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Edward Hopper’s Watercolors: A Unique Vision of America

Edward Hopper was one of the most influential American realist painters of the 20th century. He is best known for his oil paintings of urban scenes, such as Nighthawks and New York Movie, that capture the loneliness, isolation, and mystery of modern life. However, he was also a prolific and talented watercolorist, who used this medium to explore different aspects of his artistic vision. In this article, we will look at the history, characteristics, and significance of Edward Hopper’s watercolors, and how they reveal his unique perspective on America.

The Beginnings of Edward Hopper’s Watercolor Career

Hopper began painting watercolors in earnest in the early 1920s, when he was in his forties. He had studied oil painting and etching at the New York School of Art, under the guidance of Robert Henri and Kenneth Hayes Miller, who encouraged him to paint from life and to express his personal feelings. However, Hopper struggled to find his style and voice, and to sell his works. He worked as an illustrator for magazines and advertising agencies, but he was dissatisfied with this career and felt that it compromised his artistic integrity.

Hopper’s breakthrough came when he visited Gloucester, Massachusetts, in 1923, with his fellow art student and future wife, Josephine Nivison. There, he was inspired by the light, color, and atmosphere of the New England coast, and he started to paint watercolors of the houses, boats, and landscapes that he saw. He found watercolor to be a more spontaneous and expressive medium than oil, and he developed a distinctive technique of applying bold and transparent washes of color, leaving some areas of the paper white, and adding details with dark and dry brushstrokes. He also experimented with different perspectives, compositions, and cropping, creating dynamic and dramatic effects.

Hopper’s watercolors were well received by critics and collectors, and he had his first solo exhibition at the Frank K. M. Rehn Gallery in New York in 1924, which was a success. He sold 30 out of the 35 watercolors he showed, and he continued to exhibit and sell his watercolors throughout the 1920s and 1930s. He also received positive reviews from influential art magazines, such as The Arts and The American Magazine of Art, which praised his originality, realism, and mastery of the medium.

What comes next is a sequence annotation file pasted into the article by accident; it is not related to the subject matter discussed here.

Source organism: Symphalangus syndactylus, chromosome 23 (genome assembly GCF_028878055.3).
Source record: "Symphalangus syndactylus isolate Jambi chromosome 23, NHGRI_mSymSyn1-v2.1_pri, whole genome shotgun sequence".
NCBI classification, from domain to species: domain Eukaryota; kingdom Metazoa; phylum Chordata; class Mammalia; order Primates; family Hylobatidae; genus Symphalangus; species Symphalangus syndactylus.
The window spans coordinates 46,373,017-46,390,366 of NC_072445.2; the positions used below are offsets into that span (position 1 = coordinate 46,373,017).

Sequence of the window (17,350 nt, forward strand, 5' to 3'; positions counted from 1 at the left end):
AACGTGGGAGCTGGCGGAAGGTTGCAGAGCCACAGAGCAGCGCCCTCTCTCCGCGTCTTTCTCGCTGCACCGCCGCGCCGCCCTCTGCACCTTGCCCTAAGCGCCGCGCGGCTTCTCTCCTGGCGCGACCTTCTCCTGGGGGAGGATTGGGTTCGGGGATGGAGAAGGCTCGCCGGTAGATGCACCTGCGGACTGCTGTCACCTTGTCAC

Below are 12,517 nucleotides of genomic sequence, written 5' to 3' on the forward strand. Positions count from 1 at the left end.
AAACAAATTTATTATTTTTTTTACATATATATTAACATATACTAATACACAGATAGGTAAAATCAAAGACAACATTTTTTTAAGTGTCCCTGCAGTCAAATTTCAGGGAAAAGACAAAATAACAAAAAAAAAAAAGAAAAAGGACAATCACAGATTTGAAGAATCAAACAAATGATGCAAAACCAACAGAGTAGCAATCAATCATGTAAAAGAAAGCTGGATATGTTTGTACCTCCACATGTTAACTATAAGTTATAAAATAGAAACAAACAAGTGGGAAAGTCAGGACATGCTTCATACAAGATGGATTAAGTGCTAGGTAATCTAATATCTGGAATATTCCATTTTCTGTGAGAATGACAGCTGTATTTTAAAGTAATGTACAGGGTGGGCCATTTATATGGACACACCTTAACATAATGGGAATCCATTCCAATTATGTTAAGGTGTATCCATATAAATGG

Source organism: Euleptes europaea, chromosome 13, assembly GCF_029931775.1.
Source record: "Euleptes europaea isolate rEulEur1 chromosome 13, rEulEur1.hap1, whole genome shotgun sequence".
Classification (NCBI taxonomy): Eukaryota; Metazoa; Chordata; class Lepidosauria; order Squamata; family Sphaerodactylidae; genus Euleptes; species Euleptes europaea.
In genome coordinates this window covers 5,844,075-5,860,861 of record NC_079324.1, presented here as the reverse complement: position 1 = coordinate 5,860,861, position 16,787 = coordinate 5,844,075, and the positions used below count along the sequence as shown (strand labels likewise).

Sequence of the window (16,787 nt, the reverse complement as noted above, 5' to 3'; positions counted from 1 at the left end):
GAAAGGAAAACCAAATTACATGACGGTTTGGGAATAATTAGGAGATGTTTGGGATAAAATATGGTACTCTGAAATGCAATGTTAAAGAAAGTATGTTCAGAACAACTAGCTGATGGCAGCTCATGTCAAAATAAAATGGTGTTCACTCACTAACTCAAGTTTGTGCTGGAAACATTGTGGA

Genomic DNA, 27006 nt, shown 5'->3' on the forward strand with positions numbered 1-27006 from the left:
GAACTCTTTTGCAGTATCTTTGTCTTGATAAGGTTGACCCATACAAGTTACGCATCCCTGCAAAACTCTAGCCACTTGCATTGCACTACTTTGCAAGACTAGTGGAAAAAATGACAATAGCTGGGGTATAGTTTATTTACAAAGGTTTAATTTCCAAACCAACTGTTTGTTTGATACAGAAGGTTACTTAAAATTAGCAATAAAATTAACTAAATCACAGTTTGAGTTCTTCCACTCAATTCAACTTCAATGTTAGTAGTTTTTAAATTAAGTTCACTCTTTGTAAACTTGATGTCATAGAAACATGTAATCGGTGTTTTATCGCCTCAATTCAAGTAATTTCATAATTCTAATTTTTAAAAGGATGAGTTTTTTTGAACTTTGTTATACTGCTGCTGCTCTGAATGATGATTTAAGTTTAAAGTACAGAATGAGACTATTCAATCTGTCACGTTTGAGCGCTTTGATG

The Themes and Subjects of Hopper’s Watercolors

Hopper’s watercolors reflect his interest in the American scene, and his desire to portray the essence and spirit of his country. He traveled extensively throughout the United States, and painted watercolors of various regions, such as New England, Cape Cod, Maine, Vermont, Charleston, Mexico, and the West. He also visited Europe three times, in 1906, 1910, and 1926, and painted watercolors of Paris, London, and other cities. However, he was more drawn to the American landscape and culture, and he said, “I think I am more interested in America than in any other place. I have tried to find out what is indigenous and what is common to the whole country.”

Hopper’s watercolors depict a wide range of subjects, such as houses, barns, churches, lighthouses, bridges, trains, cars, gas stations, motels, theaters, restaurants, and people. However, he did not paint them as mere representations of reality, but as expressions of his vision and emotions. He said, “My aim in painting has always been the most exact transcription possible of my most intimate impressions of nature.” He also said, “Great art is the outward expression of an inner life in the artist, and this inner life will result in his vision of the world.”

Hopper’s watercolors often convey a sense of loneliness, solitude, and alienation, as he depicted empty or deserted scenes, or people who seem isolated, detached, or lost in their thoughts. He also suggested a sense of mystery, ambiguity, and tension, as he left some elements of the scenes unclear, or implied a narrative or a conflict that is not fully revealed.

He said, “What I wanted to do was to paint sunlight on the side of a house.” However, he also added, “Maybe I am not very human – what I wanted to do was to paint sunlight on the side of a house and then people would say, ‘what does that mean?’”

Hopper’s watercolors also reflect his admiration and nostalgia, and his concern and criticism for the present. He often painted old or traditional buildings and structures, such as colonial houses, Victorian mansions, or wooden bridges, that contrasted with the modern and industrial elements of the landscape, such as skyscrapers, billboards, or highways. He also painted scenes that showed the impact of urbanization, commercialization, and tourism on the natural and rural environment, such as gas stations, motels, or roadside attractions.